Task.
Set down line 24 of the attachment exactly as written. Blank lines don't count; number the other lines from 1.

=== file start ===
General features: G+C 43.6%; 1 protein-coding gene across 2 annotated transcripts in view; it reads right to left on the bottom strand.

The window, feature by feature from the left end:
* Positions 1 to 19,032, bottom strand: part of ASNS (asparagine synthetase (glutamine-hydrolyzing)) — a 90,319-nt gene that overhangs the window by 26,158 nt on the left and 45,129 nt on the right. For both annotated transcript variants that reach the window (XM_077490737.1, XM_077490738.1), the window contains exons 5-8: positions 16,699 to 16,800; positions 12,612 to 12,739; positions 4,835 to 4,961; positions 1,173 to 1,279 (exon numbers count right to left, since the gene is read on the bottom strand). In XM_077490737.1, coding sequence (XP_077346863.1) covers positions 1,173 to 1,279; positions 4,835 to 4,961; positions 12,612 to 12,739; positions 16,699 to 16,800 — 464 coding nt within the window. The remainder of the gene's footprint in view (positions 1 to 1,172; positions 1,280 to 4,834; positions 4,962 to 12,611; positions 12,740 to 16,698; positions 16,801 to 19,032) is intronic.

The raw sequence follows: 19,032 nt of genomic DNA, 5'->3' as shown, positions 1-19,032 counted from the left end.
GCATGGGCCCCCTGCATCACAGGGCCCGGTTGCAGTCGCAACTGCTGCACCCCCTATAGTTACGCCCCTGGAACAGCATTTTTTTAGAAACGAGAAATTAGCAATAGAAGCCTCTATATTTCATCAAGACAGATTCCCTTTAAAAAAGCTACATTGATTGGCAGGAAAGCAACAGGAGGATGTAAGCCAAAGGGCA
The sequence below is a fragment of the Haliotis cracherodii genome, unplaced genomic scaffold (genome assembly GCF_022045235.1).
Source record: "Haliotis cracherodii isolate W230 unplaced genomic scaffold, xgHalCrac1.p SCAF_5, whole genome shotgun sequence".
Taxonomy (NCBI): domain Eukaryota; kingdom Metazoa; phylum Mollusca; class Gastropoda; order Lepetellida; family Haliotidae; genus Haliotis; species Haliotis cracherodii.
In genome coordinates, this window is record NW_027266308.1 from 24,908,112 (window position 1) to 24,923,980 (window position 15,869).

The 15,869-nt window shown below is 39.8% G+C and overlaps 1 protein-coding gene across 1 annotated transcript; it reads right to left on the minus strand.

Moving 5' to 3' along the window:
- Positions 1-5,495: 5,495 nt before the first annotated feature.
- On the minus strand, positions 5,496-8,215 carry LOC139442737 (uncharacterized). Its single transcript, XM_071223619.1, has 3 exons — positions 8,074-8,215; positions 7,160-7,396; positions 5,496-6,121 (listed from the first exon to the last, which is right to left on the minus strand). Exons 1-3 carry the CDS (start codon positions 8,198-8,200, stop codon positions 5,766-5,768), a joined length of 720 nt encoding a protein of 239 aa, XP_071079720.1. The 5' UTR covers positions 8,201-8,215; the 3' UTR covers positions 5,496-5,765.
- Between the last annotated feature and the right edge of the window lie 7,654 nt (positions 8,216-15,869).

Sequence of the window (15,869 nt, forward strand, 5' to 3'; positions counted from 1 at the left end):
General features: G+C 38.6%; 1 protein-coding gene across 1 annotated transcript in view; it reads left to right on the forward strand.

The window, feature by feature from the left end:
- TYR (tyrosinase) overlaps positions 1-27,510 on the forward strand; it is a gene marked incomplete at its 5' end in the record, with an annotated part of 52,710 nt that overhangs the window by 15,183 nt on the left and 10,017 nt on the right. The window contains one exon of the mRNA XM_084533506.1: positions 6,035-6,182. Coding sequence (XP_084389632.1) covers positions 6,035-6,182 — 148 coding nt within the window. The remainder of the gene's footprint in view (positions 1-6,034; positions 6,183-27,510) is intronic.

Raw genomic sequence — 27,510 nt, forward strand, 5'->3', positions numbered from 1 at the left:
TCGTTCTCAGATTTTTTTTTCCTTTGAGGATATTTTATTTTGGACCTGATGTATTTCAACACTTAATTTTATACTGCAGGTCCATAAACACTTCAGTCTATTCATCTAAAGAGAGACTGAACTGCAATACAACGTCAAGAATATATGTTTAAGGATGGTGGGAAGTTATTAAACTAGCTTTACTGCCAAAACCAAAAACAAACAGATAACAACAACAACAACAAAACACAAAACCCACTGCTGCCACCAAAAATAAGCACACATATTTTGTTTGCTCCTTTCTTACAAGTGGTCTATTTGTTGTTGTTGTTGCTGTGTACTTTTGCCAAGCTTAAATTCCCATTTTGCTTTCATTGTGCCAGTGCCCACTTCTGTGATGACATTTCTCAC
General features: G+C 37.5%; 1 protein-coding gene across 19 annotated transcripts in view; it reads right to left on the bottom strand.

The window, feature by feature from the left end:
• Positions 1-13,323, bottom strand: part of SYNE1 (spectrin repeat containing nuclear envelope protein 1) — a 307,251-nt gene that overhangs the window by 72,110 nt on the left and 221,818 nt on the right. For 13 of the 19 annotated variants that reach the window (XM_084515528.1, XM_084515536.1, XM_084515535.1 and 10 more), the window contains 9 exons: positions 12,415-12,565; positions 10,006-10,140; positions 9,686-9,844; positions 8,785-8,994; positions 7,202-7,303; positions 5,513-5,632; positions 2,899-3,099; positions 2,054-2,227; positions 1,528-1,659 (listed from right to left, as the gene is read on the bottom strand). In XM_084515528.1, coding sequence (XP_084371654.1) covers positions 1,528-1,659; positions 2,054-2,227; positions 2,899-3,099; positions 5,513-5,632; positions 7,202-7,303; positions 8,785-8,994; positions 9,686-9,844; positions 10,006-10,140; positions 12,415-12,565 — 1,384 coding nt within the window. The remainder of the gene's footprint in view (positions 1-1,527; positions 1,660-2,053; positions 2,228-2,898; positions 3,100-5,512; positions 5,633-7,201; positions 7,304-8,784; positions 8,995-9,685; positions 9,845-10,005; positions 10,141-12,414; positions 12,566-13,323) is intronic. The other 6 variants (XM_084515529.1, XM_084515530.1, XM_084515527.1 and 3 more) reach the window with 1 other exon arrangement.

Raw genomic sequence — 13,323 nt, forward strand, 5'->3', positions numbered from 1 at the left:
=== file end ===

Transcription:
Raw genomic sequence — 13,323 nt, forward strand, 5'->3', positions numbered from 1 at the left: